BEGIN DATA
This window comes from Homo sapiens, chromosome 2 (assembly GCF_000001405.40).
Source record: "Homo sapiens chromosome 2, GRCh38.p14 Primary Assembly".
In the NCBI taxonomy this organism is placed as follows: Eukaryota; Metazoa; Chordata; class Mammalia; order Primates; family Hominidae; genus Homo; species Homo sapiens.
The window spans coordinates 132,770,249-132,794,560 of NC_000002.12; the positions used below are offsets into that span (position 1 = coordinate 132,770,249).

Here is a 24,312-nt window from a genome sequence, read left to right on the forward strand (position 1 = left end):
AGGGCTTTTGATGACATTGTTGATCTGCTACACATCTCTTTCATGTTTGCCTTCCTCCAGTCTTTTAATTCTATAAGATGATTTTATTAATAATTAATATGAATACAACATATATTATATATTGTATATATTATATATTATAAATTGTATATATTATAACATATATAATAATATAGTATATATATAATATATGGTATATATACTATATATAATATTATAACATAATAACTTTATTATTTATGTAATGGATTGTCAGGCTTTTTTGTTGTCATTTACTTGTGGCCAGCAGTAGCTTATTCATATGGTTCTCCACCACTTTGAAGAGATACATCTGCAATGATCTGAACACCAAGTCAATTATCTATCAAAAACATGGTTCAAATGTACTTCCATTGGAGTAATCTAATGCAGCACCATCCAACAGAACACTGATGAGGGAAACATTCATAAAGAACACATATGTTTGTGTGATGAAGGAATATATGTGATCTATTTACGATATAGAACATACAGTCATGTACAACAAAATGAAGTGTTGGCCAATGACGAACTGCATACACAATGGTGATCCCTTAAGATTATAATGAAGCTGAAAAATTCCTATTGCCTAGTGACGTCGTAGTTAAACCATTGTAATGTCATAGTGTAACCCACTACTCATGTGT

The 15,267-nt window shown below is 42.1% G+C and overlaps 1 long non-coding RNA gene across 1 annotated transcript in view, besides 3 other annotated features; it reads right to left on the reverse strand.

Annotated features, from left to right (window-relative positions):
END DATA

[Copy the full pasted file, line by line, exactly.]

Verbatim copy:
This window comes from Homo sapiens, chromosome 2 (assembly GCF_000001405.40).
Source record: "Homo sapiens chromosome 2, GRCh38.p14 Primary Assembly".
In the NCBI taxonomy this organism is placed as follows: Eukaryota; Metazoa; Chordata; class Mammalia; order Primates; family Hominidae; genus Homo; species Homo sapiens.
The window spans coordinates 132,770,249-132,794,560 of NC_000002.12; the positions used below are offsets into that span (position 1 = coordinate 132,770,249).

Here is a 24,312-nt window from a genome sequence, read left to right on the forward strand (position 1 = left end):
AGGGCTTTTGATGACATTGTTGATCTGCTACACATCTCTTTCATGTTTGCCTTCCTCCAGTCTTTTAATTCTATAAGATGATTTTATTAATAATTAATATGAATACAACATATATTATATATTGTATATATTATATATTATAAATTGTATATATTATAACATATATAATAATATAGTATATATATAATATATGGTATATATACTATATATAATATTATAACATAATAACTTTATTATTTATGTAATGGATTGTCAGGCTTTTTTGTTGTCATTTACTTGTGGCCAGCAGTAGCTTATTCATATGGTTCTCCACCACTTTGAAGAGATACATCTGCAATGATCTGAACACCAAGTCAATTATCTATCAAAAACATGGTTCAAATGTACTTCCATTGGAGTAATCTAATGCAGCACCATCCAACAGAACACTGATGAGGGAAACATTCATAAAGAACACATATGTTTGTGTGATGAAGGAATATATGTGATCTATTTACGATATAGAACATACAGTCATGTACAACAAAATGAAGTGTTGGCCAATGACGAACTGCATACACAATGGTGATCCCTTAAGATTATAATGAAGCTGAAAAATTCCTATTGCCTAGTGACGTCGTAGTTAAACCATTGTAATGTCATAGTGTAACCCACTACTCATGTGT

The 15,267-nt window shown below is 42.1% G+C and overlaps 1 long non-coding RNA gene across 1 annotated transcript in view, besides 3 other annotated features; it reads right to left on the reverse strand.

Annotated features, from left to right (window-relative positions):